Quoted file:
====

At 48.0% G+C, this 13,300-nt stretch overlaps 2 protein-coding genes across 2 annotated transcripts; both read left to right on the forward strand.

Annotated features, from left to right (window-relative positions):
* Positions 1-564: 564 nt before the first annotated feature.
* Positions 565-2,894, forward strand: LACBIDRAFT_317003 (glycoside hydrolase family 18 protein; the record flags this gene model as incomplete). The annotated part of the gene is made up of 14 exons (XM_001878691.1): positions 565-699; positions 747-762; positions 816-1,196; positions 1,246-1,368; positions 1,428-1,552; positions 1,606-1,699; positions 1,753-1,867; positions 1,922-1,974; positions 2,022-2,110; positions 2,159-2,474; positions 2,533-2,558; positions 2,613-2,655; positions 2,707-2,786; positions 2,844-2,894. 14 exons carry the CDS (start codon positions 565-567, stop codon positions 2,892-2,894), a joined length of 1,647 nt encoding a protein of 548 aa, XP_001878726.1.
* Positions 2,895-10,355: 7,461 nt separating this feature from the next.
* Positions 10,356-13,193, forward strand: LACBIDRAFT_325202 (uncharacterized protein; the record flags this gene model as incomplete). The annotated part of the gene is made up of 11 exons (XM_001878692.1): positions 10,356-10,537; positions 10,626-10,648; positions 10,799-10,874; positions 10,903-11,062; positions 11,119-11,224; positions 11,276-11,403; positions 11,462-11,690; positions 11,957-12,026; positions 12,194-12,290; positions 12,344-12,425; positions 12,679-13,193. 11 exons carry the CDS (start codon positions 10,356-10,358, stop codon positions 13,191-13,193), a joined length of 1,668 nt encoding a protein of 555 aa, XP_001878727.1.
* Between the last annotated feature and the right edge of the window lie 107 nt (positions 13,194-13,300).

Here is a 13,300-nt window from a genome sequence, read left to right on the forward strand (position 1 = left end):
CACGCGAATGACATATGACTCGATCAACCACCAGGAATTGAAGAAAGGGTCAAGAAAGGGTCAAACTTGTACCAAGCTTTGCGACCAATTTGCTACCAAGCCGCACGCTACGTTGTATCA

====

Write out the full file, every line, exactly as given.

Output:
At 48.0% G+C, this 13,300-nt stretch overlaps 2 protein-coding genes across 2 annotated transcripts; both read left to right on the forward strand.

Annotated features, from left to right (window-relative positions):
* Positions 1-564: 564 nt before the first annotated feature.
* Positions 565-2,894, forward strand: LACBIDRAFT_317003 (glycoside hydrolase family 18 protein; the record flags this gene model as incomplete). The annotated part of the gene is made up of 14 exons (XM_001878691.1): positions 565-699; positions 747-762; positions 816-1,196; positions 1,246-1,368; positions 1,428-1,552; positions 1,606-1,699; positions 1,753-1,867; positions 1,922-1,974; positions 2,022-2,110; positions 2,159-2,474; positions 2,533-2,558; positions 2,613-2,655; positions 2,707-2,786; positions 2,844-2,894. 14 exons carry the CDS (start codon positions 565-567, stop codon positions 2,892-2,894), a joined length of 1,647 nt encoding a protein of 548 aa, XP_001878726.1.
* Positions 2,895-10,355: 7,461 nt separating this feature from the next.
* Positions 10,356-13,193, forward strand: LACBIDRAFT_325202 (uncharacterized protein; the record flags this gene model as incomplete). The annotated part of the gene is made up of 11 exons (XM_001878692.1): positions 10,356-10,537; positions 10,626-10,648; positions 10,799-10,874; positions 10,903-11,062; positions 11,119-11,224; positions 11,276-11,403; positions 11,462-11,690; positions 11,957-12,026; positions 12,194-12,290; positions 12,344-12,425; positions 12,679-13,193. 11 exons carry the CDS (start codon positions 10,356-10,358, stop codon positions 13,191-13,193), a joined length of 1,668 nt encoding a protein of 555 aa, XP_001878727.1.
* Between the last annotated feature and the right edge of the window lie 107 nt (positions 13,194-13,300).

Here is a 13,300-nt window from a genome sequence, read left to right on the forward strand (position 1 = left end):
CACGCGAATGACATATGACTCGATCAACCACCAGGAATTGAAGAAAGGGTCAAGAAAGGGTCAAACTTGTACCAAGCTTTGCGACCAATTTGCTACCAAGCCGCACGCTACGTTGTATCA